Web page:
The elfin, irrepressible and very popular Italian comic Roberto Benigni and the similarly popular Paolo Villaggio star in this, the last of celebrated director Federico Fellini's films. The film's dreamlike story follows the meanderings of the moon-struck (or lunatic) Ivo Salvini (Benigni). As it opens, Salvini is out in a local wood near his village, appreciating nature, when he spies a group of men standing around looking intently at something. They are watching the window of a house where a portly woman is putting on a striptease for their pleasure. While he watches this, he has a memory of his grandmother. One adventure follows another, but Salvini is never crushed by events which would leave anyone less in love with life in the madhouse - because he is already slightly mad.

Excerpt from B+N located HERE

Fellini's self-indulgence, surrealism, and delirious nostalgia all reach a peak of sorts in this later creation that is partially a more extreme Amarcord, as well as a free-form variation of City of Women. A man wanders in a dream-like world of Jungian symbols, nostalgia, archetypes and memories where wells, holes in the ceiling and closets are doors to another memory, and an unattainable Aldina or symbolic moon constantly haunts him. He wanders through surreal situations involving various people in his past, including a strange, conceited paranoid man who feels hunted by fake people. The dreamlike scenes flow masterfully from groups of voyeur men, to large women, magical notes that move furniture, city-infrastructure workers, a beauty pageant, a discotheque train-yard, and a magical scene where some people manage to capture the moon. Unfortunately there is no attempt at illuminating or tying together these people and symbols, as if Fellini made the movie only for himself in a nostalgic fugue.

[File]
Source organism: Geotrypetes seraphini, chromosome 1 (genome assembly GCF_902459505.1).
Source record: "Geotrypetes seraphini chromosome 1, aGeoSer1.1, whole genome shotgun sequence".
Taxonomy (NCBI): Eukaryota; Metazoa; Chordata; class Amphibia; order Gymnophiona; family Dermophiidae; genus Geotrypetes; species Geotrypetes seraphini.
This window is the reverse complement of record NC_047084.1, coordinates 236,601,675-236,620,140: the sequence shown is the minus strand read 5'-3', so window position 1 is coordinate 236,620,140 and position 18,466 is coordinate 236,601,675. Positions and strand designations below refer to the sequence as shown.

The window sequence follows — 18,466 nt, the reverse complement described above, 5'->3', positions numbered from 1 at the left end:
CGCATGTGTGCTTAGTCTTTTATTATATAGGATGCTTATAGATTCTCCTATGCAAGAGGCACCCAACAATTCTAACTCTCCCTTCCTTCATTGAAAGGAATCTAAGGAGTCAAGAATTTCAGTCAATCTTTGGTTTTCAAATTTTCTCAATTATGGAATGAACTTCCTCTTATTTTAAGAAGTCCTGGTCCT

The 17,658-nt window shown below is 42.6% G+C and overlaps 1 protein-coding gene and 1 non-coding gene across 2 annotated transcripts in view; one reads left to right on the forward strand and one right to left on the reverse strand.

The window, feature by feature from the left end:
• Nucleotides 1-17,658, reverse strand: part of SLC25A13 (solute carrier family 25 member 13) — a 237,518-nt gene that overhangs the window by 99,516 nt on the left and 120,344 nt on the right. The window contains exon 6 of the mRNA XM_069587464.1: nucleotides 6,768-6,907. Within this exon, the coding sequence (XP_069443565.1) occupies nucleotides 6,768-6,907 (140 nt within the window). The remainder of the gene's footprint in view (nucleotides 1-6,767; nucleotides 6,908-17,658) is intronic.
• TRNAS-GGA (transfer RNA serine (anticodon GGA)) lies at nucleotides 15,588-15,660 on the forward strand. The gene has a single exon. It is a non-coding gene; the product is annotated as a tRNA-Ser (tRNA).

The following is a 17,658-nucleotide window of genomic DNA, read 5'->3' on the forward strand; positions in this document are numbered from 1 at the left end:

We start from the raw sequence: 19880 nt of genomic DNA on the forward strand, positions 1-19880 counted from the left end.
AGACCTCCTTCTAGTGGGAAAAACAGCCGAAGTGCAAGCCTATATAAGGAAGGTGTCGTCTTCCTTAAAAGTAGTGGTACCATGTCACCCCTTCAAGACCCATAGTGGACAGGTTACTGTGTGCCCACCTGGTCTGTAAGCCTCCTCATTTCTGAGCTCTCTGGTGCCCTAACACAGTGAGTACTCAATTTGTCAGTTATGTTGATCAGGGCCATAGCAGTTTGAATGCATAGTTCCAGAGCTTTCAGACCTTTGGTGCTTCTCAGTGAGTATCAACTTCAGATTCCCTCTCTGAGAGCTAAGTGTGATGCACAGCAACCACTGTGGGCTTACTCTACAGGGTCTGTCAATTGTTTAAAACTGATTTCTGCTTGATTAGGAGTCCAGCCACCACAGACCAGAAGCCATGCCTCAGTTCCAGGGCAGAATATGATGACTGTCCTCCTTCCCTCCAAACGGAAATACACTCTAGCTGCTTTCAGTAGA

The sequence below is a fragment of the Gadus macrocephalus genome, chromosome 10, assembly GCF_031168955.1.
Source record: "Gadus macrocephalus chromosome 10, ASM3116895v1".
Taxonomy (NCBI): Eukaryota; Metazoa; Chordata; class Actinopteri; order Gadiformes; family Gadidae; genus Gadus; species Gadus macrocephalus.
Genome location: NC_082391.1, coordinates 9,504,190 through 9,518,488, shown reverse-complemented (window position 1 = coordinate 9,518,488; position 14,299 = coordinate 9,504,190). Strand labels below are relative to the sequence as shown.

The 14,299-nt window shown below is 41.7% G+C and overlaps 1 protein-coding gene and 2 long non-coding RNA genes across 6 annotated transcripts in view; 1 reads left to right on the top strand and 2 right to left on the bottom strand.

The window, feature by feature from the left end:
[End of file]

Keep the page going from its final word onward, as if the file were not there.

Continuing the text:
Excerpt from therLastExit located HERE

Image :    NOTE: The below Blu-ray captures were taken directly from the Blu-ray disc.


This is the another Arrow Blu-ray release that is being simultaneously released in both region 'A' (US) and 'B' (UK). It is the exact same package on both sides of the pond to the best of our knowledge.